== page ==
Japan is open to travel.  So why aren't tourists coming back?

Japan is open to travel. So why aren’t tourists coming back?

This is especially evident in Japan, which reopened with great fanfare in June 2022, just in time for the peak tourist season. About 1,500 tourists visited the country between June 10 and July 10, according to the Japan Immigration Service Agency. it down 95% for the same period in 2019, before the pandemic.

So what is causing the mismatch? And why are travelers so slow to return to what has historically been a popular destination?

No safety in numbers

Although Japan is accessible again, the country currently only allows tourists to come in organized groups and not alone. For many in the West who prefer spontaneity and do not want to follow a strict route, this issue has become a decisive factor.

“We don’t need to be nannies,” says Melissa Musiker, a New York-based public relations professional who travels regularly to Japan.

Musiker and her husband have been to Tokyo “about six times”. The couple planned to visit again in 2022 when they heard that the borders were reopening, but were frustrated by the restrictions and gave up.

Instead, they choose a new destination and go on vacation to South Korea.

“We don’t want to quarantine. That was an important factor,” says Musiker. “We just like to go around and mess around and shop and eat expensive sushi.”

Preferring city visits over relaxing on the beach tipped the scales in Seoul’s favor, as did her pandemic-fueled addiction to Korean dramas.

The Yasaka Shrine in Kyoto, Japan was usually surrounded by tourists and street vendors.

Kosuke Okahara/Bloomberg/Getty Images

Semi open not open

Japan’s policy of incomplete openness is not limited to visas. The country still has mask-wearing regulations in place in many areas, group tours can be expensive, and Japan requires quarantine upon arrival, making it difficult to sell.

Cathy Tam is the co-founder of Arry, a members-only subscription platform that helps visitors to Japan book tables at some of Tokyo’s most sought-after restaurants, such as Obama-approved restaurants. Sukiyabashi Jiro and a recent list of the best restaurants in Asia Den.

Before the pandemic, many of Arry’s users were Asian travelers living in Hong Kong, Taiwan, South Korea, or Singapore who visited Japan several times a year, or who might just spontaneously come over long weekends. However, the company has had to take a break since 2020.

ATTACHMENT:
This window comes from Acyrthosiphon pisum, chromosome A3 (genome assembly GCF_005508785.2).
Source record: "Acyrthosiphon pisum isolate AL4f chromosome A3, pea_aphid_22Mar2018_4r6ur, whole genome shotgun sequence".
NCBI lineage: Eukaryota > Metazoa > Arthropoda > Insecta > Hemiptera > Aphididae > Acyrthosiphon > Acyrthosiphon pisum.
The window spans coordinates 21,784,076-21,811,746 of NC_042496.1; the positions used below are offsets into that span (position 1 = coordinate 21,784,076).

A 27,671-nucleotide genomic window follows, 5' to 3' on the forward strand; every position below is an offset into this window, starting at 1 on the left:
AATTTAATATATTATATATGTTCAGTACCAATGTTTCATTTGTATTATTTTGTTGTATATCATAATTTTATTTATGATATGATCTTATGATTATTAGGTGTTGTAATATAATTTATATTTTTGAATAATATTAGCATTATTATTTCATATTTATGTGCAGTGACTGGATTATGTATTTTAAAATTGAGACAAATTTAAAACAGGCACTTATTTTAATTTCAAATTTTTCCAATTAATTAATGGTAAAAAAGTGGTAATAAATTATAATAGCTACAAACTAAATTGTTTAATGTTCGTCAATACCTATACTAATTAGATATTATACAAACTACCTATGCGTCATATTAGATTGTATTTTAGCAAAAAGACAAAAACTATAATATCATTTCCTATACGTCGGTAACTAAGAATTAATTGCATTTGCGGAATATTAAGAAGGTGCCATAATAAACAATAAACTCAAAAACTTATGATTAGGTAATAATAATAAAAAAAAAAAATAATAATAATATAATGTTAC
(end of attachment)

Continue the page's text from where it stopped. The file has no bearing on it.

“We didn’t know it would take this long,” she says of what was supposed to be a short break. “It was definitely tough.”

According to Tam, the few participants who started contacting Arry again about bookings were able to get business visas to Japan. It is currently the only way for non-citizens to enter the country as individual visitors, and some are taking advantage of the lack of crowds to get seats at restaurants they could not book before.

However, there is one good news. Despite the challenges, many of Japan’s best eateries are doing well amid the pandemic.

“Many of the restaurants we work with have a strong local customer base,” says Tam. On the other hand, this means that these popular places will still be open when foreign tourists can come.

According to the Immigration Services Agency, the two largest markets for Japanese tourism are currently Thailand and South Korea. But the “biggest” here is relative – about 400 people from each country have visited Japan since June. Only 150 arrived from the United States.

Before the pandemic, the narrow streets of Kyoto were packed with visitors.

Before the pandemic, the narrow streets of Kyoto were packed with visitors.

Kosuke Okahara/Bloomberg/Getty Images

China effect

In 2019, Japan’s largest tourism market was neighboring China, with 9.25 million Chinese visitors.

Now, however, China remains virtually isolated from the rest of the world. The country still has strict quarantine protocols for both citizens and foreigners, bringing tourism to a halt.

Japan is not the only country that has been hit hard by lack of Chinese travelers. Popular destinations for Chinese tourists such as Australia, Thailand, Singapore and South Korea have lost revenue as more than a billion potential travelers stay at home.
Tokyo Skytree is the tallest building in Japan.

Tokyo Skytree is the tallest building in Japan.

Rodrigo Reyes Marine/AFLO/Reuters

Hiroyuki Ami, head of public relations for Tokyo Skytree, says it wasn’t until June 27 that the first international tour group arrived at the observation deck. The group in question consisted of guests from Hong Kong.

The city’s financial center has strict restrictions, including a mandatory hotel quarantine for returning residents, but it’s still easier for tourists to travel from there than from mainland China.

“Before Covid,” says Ami, “the largest number (foreigners) were from China, but I haven’t seen them lately.” .

“The fact that tourist arrivals have resumed does not mean that we have many clients from abroad,” he adds.

Waiting in the wings

There is a good chance that when and if Japan decides to fully open up to individual tourists, they will want to come. catchphrase “journey of revengewas created to describe people who have saved up their money during Covid and now want to spend it on a big wish list trip and Japan remains a popular wish list destination.

“There is huge interest in going back to Japan,” says Tam, co-founder of Arry. “I think it’s going to take away.”

Kathleen Benosa of CNN Tokyo contributed to the story.

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